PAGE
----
Archive for the ‘Films & Filmmakers’ Category

Scott Kirsner’s ITVS Case Studies

Monday, January 26th, 2009

A few weeks ago Scott Kirsner blogged about a series of case studies he recently authored regarding independent filmmakers connecting with their audiences. Commissioned by ITVS, the case studies focus on, as Scott puts it,

indie filmmakers who are pioneering new ways to:

– Open up the production process to more audience participation

– Find and connect with new audiences for their work

– Distribute their finished film in new ways.

While all of the case studies focus on documentaries, there are a lot of insights here that are not limited to any one genre. In fact, I’ve made these case studies required reading in the Movie Business class that I teach at Virginia Tech. If you read this blog, chances are they should be required reading for you, too.

Read Scott’s introductory blog post. Or go straight to the case studies.

IndieMemphis: Quick Feet, Soft Hands, etc.

Thursday, October 9th, 2008

Quick Feet, Soft Hands will be screening at IndieMemphis this weekend. If you’ve not seen it and you’re in the area, check it out on Sunday.

Sadly, I won’t be able to attend. Instead I’ve got to run to D.C. to do some final post-production work on the Quick Feet television version, which I need to deliver to ITVS by the end of the month.

In addition to missing all the great films that IM’s new festival director Erik Jambor has selected, I’m also bummed that I’m missing out on an all-to-infrequent opportunity to feast on authentic Memphis BBQ.

If this year’s IndieMemphis is any indication, Jambor is going to do great things for the festival as it chugs into its second decade. Hopefully I’ll be able to be there with the next one. To all that attend — enjoy!

Louis Massiah/Scribe Video Center

Monday, September 15th, 2008

Louis Massiah, acclaimed documentarian and community video pioneer, visited Virginia Tech a few days ago. What an inspiration.

Among the works Massiah screened was a segment from Power!, one episode from the Eyes on the Prize II series. In the segment, we are told the story of Carl B. Stokes, the first black mayor of a major American city. To say this video — produced in the 80s, about a man that broke ground in the 60s — was timely would be an understatement. If you want insight into this year’s presidential election, including the racial (and racist) strategies being employed by opponents of Barack Obama, it’s a must-see. (Search for it in a local library here.)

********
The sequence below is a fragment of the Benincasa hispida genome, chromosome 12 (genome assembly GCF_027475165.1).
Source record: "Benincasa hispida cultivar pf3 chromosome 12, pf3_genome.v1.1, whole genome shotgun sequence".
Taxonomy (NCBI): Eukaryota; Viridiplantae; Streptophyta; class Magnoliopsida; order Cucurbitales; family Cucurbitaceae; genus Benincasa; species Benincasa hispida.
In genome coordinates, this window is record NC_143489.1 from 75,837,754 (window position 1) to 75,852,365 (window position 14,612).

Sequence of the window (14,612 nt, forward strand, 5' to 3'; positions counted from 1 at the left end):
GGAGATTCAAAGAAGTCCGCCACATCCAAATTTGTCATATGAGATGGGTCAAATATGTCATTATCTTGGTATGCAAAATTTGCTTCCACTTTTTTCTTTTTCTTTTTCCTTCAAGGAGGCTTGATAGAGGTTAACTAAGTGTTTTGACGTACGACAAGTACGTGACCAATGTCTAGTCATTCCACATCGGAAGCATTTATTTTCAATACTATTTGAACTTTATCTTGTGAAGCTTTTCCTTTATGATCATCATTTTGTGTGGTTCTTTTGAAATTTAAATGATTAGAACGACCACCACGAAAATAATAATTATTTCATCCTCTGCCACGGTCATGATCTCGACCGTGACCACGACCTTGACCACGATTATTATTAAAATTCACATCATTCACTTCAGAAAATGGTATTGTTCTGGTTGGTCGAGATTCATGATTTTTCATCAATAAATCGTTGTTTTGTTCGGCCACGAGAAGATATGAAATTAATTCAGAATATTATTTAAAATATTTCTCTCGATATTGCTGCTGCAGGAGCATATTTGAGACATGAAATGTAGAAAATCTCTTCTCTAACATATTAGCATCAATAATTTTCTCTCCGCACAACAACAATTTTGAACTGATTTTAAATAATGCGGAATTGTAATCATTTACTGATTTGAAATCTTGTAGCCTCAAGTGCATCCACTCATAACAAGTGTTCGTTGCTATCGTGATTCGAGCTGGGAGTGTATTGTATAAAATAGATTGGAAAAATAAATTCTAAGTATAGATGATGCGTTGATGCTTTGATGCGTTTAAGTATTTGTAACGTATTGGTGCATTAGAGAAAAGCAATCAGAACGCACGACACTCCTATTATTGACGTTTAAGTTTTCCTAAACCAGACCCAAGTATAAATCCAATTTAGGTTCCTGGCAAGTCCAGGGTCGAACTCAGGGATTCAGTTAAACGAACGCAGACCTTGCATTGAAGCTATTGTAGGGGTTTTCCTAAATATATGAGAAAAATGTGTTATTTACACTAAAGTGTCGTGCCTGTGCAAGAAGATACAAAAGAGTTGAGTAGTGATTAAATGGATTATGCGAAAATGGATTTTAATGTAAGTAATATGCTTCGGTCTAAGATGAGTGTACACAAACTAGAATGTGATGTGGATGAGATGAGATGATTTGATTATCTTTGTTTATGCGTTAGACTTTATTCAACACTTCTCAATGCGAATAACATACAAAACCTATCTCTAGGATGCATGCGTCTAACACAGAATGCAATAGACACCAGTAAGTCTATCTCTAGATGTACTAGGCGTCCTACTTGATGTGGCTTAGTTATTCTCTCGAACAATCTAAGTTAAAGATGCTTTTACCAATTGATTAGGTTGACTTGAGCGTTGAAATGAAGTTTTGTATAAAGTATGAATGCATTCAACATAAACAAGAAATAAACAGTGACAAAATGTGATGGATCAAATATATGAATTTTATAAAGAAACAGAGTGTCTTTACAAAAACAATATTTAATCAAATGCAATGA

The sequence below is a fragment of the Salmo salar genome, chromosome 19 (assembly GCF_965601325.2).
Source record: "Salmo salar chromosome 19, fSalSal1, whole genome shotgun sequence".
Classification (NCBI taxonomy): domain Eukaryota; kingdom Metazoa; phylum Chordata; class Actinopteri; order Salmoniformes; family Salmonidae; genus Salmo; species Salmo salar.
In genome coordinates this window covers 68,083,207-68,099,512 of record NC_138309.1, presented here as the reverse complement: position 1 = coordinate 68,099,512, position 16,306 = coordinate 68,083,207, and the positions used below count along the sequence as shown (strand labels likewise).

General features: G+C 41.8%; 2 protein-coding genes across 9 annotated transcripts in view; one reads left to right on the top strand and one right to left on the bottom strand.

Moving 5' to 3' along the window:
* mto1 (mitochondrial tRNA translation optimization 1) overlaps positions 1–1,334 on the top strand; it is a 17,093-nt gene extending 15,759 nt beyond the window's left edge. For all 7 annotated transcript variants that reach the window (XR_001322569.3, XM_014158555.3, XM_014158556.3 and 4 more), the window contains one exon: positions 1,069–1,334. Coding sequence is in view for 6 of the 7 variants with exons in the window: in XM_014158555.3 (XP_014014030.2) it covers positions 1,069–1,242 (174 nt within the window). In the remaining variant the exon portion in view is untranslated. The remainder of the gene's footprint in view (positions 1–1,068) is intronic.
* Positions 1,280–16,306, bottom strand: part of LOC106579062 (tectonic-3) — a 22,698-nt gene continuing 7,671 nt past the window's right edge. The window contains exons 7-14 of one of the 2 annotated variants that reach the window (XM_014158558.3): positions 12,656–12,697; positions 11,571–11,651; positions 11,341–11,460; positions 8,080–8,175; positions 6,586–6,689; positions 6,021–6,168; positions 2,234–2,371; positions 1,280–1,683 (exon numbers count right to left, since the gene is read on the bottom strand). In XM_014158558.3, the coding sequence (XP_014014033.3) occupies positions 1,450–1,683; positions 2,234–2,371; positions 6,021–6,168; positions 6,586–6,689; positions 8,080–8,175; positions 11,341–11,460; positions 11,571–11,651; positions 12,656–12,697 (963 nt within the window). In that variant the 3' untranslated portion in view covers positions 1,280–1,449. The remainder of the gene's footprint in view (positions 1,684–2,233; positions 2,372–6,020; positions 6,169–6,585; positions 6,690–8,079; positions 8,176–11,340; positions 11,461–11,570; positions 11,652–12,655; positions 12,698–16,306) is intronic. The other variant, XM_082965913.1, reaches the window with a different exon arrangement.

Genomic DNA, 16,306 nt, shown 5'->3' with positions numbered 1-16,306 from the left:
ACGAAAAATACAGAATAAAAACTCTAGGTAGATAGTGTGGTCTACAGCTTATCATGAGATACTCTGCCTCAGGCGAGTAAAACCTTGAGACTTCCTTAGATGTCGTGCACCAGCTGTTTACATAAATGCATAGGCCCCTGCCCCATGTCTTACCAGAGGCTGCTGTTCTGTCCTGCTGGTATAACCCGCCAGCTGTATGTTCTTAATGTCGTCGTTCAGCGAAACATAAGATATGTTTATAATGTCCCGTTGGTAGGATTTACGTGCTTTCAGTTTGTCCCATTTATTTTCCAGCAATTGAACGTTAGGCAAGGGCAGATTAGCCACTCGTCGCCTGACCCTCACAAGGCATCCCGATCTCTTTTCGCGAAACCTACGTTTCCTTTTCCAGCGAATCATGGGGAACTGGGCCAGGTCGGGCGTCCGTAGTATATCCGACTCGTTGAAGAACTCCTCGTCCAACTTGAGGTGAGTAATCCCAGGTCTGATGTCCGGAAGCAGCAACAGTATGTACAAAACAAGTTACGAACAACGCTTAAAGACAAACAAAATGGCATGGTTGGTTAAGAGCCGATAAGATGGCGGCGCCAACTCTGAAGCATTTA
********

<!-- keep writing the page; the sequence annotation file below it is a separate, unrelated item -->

Still, even more impressive, was hearing Massiah discuss and screen work produced by Scribe Video Center. Massiah founded Scribe in 1982, and occupies a central place in Philadelphia media-making. If you don’t know about it and you’re interested in community storytelling (and empowerment) through video, dig into their website. Scribe has been around for 26 years, which is a phenomenal achievement, particularly considering the fate of so many other media arts organizations (from the Film Arts Foundation to AIVF). More importantly, they’ve changed lives through storytelling. Great stuff.

UFVA 2008: Those Who Teach, Make

Sunday, September 14th, 2008

As you probably guessed, I’ve taken a little break from SRF. I wish I could say that it was a planned vacation, but a combination of travel, work on my own projects, the beginning of the school year and some crazy good life stuff meant the blogging got pushed aside.

One thing I did mean to write about was my experience at the University Film and Video Association Conference in August. For those of you that don’t know, UFVA is the professional association for professors of filmmaking, screenwriting, and film studies. This was my first time attending the conference, and it was a lot of fun. I had the chance to meet up with some old film school friends who, like me, are now teachers, and I met lots of new folks who encounter the same sorts of challenges to filmmaking that I do (among them, living in so-called flyover territory).